John Carter, director of global sales for Limoneira Co., Santa Paula, Calif., expects more of the same in the short term.
“For the next few weeks, based on demand, my sense is pricing will stay pretty firm where it’s been,” Carter said Aug. 5.
Heading into September, demand will continue to outpace supply, particularly on large lemons, Carter said.
Jeff Olsen, president of The Chuck Olsen Co., Visalia, Calif., agreed.
“We won’t start in District 3 until the third week or the last week of September, and I think they’ll stay strong until then,” Olsen said. “There are record-high prices right now, and with the quality the way it is, it’s not something you want to be sitting on.”
Packouts in early August in California’s District 2 were “not what we’d like to see,” Olsen said.
On Aug. 5, the U.S. Department of Agriculture reported prices of $43.80-47.90 for 7/10 bushel cartons of shipper first grade lemons 75s from California, up from $25.75-27.80 last year at the same time.
Bushel cartons of 165s were $39.80-41.90, up from $23.75-24.80.
Joan Wickham, manager of advertising and public relations for Sherman Oaks, Calif.-based Sunkist Growers, said Sunkist will be able to continue offering strong supplies of high-quality California and Arizona lemons to its customers, even as demand remains high.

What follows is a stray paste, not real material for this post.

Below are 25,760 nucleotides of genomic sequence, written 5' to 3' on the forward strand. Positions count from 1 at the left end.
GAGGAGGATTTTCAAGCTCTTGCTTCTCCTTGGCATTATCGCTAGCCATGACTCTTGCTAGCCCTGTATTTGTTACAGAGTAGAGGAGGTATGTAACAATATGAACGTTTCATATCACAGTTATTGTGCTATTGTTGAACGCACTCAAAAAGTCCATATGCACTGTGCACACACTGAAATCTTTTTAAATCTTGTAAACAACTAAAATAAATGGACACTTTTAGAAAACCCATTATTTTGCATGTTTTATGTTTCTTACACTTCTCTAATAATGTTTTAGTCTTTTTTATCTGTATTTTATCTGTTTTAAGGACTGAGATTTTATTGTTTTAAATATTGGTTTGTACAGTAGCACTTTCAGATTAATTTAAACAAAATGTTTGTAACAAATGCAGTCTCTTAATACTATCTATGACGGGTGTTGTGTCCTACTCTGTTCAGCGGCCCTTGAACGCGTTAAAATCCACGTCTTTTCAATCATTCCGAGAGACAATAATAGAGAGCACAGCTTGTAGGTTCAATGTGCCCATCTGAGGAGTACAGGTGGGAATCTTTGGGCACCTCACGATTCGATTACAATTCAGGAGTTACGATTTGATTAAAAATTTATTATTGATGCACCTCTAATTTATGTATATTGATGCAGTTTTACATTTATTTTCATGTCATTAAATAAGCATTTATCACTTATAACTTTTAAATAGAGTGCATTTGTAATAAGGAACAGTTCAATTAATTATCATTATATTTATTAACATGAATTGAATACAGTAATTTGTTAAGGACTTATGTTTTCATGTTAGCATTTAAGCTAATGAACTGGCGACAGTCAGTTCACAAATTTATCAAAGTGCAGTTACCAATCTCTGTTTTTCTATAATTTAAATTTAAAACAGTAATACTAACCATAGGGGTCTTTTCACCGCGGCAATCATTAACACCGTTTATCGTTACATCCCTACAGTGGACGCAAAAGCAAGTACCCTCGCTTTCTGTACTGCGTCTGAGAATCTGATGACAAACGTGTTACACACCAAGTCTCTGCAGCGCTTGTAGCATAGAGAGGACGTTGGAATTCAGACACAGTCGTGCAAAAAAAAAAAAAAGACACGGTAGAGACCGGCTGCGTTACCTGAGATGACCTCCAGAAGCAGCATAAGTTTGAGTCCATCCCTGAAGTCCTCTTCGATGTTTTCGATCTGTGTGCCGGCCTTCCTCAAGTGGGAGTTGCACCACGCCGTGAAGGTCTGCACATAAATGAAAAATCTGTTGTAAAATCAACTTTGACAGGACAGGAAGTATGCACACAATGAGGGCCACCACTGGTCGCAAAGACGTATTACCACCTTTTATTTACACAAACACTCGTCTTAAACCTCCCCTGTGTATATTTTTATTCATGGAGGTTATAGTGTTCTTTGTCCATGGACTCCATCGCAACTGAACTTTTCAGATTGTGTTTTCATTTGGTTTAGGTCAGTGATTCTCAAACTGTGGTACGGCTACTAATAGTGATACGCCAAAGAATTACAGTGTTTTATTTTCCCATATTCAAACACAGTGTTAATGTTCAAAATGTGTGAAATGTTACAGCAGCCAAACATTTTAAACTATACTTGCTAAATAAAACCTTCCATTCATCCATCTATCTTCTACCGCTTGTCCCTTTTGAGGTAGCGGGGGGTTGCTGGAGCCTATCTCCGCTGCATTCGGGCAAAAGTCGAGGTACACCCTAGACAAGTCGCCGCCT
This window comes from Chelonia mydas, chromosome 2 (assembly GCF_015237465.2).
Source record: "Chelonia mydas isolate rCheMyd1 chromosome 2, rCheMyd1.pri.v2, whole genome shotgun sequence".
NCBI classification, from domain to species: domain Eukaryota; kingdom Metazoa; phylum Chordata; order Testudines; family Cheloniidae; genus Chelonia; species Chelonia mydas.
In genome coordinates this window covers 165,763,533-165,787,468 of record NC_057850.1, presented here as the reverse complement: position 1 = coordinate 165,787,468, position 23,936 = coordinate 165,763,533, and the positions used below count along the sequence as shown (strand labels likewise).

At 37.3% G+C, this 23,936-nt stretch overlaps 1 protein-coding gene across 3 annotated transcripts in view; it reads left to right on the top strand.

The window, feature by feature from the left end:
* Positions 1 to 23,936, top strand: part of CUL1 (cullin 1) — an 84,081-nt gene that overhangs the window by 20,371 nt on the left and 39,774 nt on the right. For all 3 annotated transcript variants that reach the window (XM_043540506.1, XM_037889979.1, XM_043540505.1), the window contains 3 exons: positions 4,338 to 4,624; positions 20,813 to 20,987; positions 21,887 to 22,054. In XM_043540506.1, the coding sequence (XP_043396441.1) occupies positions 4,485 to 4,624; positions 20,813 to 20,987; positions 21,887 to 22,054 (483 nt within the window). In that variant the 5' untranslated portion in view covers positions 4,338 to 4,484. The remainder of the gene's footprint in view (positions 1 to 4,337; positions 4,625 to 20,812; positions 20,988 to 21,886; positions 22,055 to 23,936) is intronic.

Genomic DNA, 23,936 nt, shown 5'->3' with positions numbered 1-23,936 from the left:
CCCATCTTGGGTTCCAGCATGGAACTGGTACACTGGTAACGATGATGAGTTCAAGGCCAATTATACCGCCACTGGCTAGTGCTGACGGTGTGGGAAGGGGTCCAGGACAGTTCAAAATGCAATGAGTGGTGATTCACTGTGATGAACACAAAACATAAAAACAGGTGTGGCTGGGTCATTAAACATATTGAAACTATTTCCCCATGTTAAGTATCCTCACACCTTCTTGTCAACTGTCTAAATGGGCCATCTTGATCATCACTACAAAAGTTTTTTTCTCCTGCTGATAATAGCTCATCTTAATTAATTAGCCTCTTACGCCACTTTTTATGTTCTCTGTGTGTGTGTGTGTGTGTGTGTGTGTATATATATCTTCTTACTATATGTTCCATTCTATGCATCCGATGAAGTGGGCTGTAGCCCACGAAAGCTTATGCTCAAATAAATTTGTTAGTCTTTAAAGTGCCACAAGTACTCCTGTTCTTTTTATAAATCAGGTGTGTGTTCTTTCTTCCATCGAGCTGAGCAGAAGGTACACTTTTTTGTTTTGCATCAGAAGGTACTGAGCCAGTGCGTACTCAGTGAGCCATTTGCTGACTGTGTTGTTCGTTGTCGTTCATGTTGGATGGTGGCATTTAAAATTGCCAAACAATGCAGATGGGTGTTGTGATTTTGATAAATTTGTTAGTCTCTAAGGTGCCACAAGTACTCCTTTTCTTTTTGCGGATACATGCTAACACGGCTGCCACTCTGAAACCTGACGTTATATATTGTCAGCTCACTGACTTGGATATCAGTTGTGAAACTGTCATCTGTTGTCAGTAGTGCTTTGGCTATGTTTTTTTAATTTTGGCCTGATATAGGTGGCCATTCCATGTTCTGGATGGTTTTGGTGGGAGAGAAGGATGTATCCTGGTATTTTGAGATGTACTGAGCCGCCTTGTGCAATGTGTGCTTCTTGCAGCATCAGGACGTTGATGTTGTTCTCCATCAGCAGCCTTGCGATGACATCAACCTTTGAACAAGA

“We also are currently offering good, quality supplies of organic lemons and zebra lemons,” Wickham said Aug. 5.
Mexico was beginning to ramp up volumes in August, and Chile was continuing to ship lemons north, but other market forces were keeping prices stubbornly high, Carter said.
“They’re being offset by lower domestic availability. We’ll see how (larger Mexican volumes) impacts the market. There’s been such high demand and such low supplies for such an extended period of time.”
That should mean continued strong markets at least into early fall, Carter said.
By the end of August or beginning of September, harvests should begin in the California and Arizona desert growing regions, Carter said.